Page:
In this current climate many more people are producing their own material and literature rather than using a designer and then looking to engage a printer.
From personal experience and stories told to me by several good friends (its not true that all printers hate designers) here are a few tips that will help to generate a happy warm welcome when you walk through their door rather than having to listen to their answer phone constantly or watching their car head off in the opposite direction as you arrive!
If you have artwork files ready to send him you will know the size of the finished job for him to base a quote on.
The easiest thing to do first is talk to your chosen printer and ask his advice.
Decide what quantity you would like.
You can ask for a price for a variety of quantities – within reason, to consider price and what you can afford.
Do you want a small run of 50 or 100 or 200 or whether you want a larger run of 500, 1000 2000, the price on smaller quantities will be very similar because of set up time, larger quantities will vary more as paper and ink requirements will be substantially different.
What weight of paper do you need?
The more graphics or solid colour photographs or images the more likely you will get ‘show through’ if using a light weight paper. This means you can read the back thru the front. It is cheaper but the results will be disappointing. This does effect price depending on quantity. Look at using 130 gsm in the very least, I recommend 150/170 gsm, the quality will be worth it!
What file format does he require?
If its in word, powerpoint or publisher he may put the phone down I warn you, in fact Microsoft files in general are likely to result in an increase in price! Microsoft software is not meant to be used for professional printing, home office printing is fine and can live up to expectations but not professional printing criteria.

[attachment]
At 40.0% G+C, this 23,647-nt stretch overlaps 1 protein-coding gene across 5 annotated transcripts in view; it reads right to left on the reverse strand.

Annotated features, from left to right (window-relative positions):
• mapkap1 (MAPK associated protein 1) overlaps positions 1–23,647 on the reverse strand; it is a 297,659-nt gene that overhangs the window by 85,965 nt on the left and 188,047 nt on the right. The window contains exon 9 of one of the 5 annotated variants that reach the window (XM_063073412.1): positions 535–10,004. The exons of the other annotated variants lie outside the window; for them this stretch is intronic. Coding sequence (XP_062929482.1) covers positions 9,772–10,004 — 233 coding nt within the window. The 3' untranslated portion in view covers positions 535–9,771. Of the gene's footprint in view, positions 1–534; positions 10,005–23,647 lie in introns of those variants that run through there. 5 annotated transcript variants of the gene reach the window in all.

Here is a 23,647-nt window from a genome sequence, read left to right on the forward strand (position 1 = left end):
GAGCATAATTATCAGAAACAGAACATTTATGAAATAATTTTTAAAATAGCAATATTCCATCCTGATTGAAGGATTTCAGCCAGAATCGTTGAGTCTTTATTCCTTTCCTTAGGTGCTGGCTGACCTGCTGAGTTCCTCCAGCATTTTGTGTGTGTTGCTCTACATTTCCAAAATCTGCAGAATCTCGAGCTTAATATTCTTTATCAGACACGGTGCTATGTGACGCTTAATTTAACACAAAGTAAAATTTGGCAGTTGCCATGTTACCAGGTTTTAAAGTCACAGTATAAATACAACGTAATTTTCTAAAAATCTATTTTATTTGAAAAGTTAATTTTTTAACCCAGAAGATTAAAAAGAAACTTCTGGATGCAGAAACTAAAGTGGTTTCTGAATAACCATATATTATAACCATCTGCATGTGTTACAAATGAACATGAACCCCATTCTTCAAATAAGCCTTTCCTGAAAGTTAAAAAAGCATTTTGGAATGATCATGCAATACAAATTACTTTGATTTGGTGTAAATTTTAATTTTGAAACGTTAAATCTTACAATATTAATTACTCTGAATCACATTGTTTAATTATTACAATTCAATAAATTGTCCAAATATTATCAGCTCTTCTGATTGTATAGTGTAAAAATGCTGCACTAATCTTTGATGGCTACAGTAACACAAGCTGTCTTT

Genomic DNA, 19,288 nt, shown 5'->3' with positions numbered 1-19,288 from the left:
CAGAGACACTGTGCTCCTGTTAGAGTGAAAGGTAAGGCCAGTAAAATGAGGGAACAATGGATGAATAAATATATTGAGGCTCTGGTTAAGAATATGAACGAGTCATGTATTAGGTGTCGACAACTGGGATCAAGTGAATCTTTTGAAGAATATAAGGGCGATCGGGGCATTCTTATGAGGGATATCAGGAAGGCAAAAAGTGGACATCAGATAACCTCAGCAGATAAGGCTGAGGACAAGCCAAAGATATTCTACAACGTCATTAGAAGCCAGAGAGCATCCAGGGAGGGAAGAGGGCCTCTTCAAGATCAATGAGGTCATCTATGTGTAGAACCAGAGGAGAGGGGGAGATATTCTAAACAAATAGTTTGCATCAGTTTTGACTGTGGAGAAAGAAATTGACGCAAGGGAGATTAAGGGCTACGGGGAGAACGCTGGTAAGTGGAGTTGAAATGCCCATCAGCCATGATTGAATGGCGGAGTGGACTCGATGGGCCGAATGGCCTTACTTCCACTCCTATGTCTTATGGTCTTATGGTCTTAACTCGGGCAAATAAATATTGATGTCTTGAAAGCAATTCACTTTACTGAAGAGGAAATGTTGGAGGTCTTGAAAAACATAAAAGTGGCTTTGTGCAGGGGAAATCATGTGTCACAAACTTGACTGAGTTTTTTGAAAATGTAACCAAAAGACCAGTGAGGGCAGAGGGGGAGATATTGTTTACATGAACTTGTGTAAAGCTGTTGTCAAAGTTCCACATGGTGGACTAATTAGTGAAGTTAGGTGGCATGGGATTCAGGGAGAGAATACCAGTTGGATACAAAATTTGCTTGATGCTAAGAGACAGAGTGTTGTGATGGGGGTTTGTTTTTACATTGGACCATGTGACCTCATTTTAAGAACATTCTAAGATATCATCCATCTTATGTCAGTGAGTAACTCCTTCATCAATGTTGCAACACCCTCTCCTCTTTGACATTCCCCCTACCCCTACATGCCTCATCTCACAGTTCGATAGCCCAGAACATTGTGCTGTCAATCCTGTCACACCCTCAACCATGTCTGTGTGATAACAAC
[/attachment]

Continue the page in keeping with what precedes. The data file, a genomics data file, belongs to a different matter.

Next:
Anything in giff or even jpg will not be relished either. It would normally cost you more for the printer to reformat the files to be able to print it properly but even so the resolution may not be good enough.
Your files must be saved and delivered at 300 dpi (dots per inch)
Correct resolution is 300 dpi to print, web resolution is 72 dpi and will print much much smaller when converted…
900 x 900 pixels file @72 dpi = 317.5 mm
900 x 900 pixels file @ 300 dpi = 76.2mm (300dpi = 300 dots per inch)
The ‘PDF’ is the best all round and safest option. You should have no resolution problems, or font problems or missing photo/picture issues. Beware tho, what the pdf displays is what will be printed, so make sure it is checked and you are happy.
Please use a high resolution PDF format, not the lowest you can save it as!
Sending files in RGB rather than CMYK will probably just make him laugh as he has seen it so many times. It will print but may not produce the results you have seen on your screen.
Depending on how much your Printer loves you, depends on what he will do to help and make sure your files produce the most favourable result!
Thanks to Mr Happy and Angry Birds for their images!